oitbl.cJnfosmBtioneoies are given to sections of students.
Point pubec information officer, Those in the first section tipped
hat thpress conferen ter off cadets in later sections as
thatthblmefAry hinwahington to what the questions were.
was to blame for the way the Coach Blaik, whose teams have
won 75 games, lost 11 and tied
"It was impossible," he said, six in the last 10 seasons, was
"due to the fact that the Army contacted briefly by reporters af-
put out the news on the (press) ter dodging them for almost 24
hours. Asked for comment, he said
flatly: "No."
aseball'sAT INDIANA, PA., it was dis-
closed that Edward Stahura, a
BigOrsix guard with two more years of eli-
gibility, has resigned from the
Academy June 1. His mother, Mrs.
By The Associated Press Mary Helen Stahura, said her son
Leading batsmen (based on 250 times resigned because of accumulated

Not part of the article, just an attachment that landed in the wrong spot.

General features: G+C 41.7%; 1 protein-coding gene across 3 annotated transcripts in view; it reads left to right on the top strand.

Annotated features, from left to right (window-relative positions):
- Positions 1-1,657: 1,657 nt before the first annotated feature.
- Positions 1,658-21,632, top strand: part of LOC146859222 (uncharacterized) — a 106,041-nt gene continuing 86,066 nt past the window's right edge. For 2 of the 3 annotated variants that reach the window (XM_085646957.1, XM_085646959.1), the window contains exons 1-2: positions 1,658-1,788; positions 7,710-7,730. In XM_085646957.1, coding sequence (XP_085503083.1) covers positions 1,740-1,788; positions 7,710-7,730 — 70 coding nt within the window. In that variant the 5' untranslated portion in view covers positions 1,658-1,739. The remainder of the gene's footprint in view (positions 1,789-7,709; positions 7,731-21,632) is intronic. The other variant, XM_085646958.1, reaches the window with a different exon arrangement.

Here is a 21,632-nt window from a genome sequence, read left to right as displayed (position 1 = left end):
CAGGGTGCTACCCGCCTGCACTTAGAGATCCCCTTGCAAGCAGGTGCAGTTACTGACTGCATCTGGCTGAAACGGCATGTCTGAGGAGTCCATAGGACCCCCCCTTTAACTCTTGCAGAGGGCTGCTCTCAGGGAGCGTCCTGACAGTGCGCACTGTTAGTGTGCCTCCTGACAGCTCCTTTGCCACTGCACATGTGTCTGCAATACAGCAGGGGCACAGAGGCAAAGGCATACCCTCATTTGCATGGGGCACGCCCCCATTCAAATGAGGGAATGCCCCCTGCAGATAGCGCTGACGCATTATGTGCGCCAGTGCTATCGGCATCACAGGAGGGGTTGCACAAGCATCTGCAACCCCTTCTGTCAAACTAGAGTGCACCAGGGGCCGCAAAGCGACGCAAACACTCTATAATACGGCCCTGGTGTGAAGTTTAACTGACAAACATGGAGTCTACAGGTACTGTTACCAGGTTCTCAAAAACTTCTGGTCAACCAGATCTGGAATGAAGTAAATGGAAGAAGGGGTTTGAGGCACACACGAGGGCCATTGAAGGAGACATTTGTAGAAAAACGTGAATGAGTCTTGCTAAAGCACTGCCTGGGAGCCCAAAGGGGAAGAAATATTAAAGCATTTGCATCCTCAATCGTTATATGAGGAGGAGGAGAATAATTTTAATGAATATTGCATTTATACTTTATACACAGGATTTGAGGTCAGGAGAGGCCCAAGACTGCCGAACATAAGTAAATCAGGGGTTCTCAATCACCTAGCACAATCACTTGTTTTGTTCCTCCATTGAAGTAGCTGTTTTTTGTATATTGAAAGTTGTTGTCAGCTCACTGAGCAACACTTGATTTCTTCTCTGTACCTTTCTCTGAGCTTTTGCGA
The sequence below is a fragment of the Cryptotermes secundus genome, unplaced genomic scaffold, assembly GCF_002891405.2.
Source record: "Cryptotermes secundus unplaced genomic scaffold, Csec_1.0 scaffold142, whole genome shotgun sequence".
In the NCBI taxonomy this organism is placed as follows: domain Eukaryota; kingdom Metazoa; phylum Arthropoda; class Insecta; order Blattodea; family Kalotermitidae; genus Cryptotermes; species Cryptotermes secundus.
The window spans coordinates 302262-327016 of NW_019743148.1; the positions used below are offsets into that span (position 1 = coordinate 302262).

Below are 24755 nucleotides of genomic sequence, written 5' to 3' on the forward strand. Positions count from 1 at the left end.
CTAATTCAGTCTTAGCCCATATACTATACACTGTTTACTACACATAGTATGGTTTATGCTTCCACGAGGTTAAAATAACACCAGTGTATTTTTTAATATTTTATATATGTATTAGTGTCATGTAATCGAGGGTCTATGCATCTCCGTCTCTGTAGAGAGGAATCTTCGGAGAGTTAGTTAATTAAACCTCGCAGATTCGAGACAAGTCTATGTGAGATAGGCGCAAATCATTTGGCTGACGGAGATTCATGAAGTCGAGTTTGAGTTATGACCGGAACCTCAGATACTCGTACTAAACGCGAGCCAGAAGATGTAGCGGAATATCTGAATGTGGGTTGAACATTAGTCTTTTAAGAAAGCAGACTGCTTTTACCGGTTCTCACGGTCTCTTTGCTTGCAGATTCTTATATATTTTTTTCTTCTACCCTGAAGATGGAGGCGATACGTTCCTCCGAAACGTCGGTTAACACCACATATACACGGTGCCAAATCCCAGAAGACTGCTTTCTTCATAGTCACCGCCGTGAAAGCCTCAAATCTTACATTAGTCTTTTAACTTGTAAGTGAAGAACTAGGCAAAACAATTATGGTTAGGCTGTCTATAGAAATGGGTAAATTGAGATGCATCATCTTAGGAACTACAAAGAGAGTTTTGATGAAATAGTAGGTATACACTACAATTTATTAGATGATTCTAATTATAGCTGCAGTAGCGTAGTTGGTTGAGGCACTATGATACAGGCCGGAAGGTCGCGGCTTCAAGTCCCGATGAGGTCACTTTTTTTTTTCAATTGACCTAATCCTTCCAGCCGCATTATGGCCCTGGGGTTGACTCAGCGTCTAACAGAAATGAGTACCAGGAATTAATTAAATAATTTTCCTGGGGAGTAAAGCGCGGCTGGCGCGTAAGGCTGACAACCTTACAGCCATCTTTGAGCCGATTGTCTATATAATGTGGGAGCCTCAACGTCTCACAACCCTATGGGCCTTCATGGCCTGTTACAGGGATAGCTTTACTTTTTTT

at bat). demerits.
Player and Club G B A R HPct "Why, you even get them for
Musial, Cards. 98 363 79 135 .372 laughing in ranks," she said,
Ashburn, Phill. 102 428 66 150 .350
Robinson, Ddgrs. 99 351 71 123 .350 adding that Edward had ac-
Minoso, W. Sox 100 359 84 124 .345 cepted "a very nice scholarship
Coan, Senators 87 341 63 114 .334 to the University of Illinoisn."
Fain, Athletics 82 293 37 98 .334 "Insofar as I know, the evidence
* * * does not bear out the statement
RUNS BATTED IN that any graduates have been in-
National League volved," Colonel Leer said. News-
Kiner, Pirates........................men asked Leer to arrange a
Irvin, Giants.. '.." meeting for them with the super-
Snider, Dodgers .................. 72 intendent, but he said:
American League "He is terribly busy. He has
Williams, Red Sox................ 93 no new information which was
Robinson, White sox.............83 not made public. As soon as he
zernial, Athletics ................ 83 has, I am sure he will give that
Rosen, Indians ..... .............. 73 t o n ilseT ua
Rosen * *to you and will see you."
HOME RUNS Leer, who said Friday the Ar-
National League my would still field a football
Hodges,NDodgersna L.team this fall, insisted again that